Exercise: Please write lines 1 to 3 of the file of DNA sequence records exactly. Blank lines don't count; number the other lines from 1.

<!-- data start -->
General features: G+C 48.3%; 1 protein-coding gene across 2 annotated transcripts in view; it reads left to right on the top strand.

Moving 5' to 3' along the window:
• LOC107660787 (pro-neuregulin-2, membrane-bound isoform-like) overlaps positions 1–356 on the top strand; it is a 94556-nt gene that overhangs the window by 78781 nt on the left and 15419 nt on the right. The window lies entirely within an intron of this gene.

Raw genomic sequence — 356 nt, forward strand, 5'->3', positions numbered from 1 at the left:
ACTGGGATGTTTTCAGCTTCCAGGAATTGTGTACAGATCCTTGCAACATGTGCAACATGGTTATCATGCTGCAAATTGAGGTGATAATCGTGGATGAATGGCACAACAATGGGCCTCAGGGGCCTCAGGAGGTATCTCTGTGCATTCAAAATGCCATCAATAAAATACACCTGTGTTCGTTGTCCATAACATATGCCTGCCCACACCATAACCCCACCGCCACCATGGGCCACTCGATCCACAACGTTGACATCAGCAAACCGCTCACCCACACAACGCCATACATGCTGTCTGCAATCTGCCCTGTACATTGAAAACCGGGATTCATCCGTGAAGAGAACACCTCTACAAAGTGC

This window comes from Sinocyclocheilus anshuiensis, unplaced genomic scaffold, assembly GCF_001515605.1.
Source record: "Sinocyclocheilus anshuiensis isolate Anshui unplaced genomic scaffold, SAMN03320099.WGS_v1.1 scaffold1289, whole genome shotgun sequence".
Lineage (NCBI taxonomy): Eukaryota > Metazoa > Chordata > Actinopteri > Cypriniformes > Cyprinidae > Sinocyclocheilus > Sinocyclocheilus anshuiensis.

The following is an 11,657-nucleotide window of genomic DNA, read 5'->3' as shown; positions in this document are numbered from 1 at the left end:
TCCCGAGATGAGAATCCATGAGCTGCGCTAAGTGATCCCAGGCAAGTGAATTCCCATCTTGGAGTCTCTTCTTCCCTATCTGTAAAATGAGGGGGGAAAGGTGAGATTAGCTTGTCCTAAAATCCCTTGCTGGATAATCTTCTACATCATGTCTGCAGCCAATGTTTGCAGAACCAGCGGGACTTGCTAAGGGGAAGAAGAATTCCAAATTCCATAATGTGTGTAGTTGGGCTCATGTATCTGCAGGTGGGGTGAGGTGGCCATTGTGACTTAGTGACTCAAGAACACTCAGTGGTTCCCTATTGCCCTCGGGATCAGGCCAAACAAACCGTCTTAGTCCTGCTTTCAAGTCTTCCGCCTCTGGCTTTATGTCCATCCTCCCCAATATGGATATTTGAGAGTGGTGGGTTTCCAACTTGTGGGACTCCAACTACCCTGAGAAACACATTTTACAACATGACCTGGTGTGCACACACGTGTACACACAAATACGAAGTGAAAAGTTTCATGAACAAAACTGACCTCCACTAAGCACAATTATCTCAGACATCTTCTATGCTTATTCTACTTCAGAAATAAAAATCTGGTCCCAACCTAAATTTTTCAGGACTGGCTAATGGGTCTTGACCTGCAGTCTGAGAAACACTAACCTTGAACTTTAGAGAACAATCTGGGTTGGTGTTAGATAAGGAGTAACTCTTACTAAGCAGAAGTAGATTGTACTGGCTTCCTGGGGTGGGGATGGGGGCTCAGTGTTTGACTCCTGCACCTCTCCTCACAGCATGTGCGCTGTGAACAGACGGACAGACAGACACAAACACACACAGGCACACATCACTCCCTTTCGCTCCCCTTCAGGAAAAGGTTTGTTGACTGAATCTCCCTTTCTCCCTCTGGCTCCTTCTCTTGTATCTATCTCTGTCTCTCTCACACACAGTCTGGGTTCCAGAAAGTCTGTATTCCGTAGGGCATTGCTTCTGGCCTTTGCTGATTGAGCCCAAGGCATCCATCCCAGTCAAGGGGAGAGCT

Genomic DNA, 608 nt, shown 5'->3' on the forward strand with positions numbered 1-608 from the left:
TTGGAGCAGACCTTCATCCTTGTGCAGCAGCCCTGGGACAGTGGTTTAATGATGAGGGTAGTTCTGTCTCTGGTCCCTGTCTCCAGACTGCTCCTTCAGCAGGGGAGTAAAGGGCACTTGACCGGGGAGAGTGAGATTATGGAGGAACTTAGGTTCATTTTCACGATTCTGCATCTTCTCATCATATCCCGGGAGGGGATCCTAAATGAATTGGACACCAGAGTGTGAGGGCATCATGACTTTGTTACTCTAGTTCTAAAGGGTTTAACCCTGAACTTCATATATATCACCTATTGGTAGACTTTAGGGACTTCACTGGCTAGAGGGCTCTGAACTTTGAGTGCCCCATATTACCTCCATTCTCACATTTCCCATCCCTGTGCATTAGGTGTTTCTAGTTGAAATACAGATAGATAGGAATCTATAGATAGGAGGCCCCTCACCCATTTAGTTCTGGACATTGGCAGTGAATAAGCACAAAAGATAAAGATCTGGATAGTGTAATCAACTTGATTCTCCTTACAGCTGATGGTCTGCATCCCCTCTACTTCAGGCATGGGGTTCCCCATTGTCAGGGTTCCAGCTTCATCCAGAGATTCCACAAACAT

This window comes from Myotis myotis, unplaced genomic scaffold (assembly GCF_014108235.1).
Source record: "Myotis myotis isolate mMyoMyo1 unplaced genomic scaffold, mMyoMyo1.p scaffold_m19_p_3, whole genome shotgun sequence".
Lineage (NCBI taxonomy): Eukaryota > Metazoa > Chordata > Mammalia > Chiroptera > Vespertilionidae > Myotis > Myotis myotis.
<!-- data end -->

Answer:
General features: G+C 48.3%; 1 protein-coding gene across 2 annotated transcripts in view; it reads left to right on the top strand.

Moving 5' to 3' along the window:
• LOC107660787 (pro-neuregulin-2, membrane-bound isoform-like) overlaps positions 1–356 on the top strand; it is a 94556-nt gene that overhangs the window by 78781 nt on the left and 15419 nt on the right. The window lies entirely within an intron of this gene.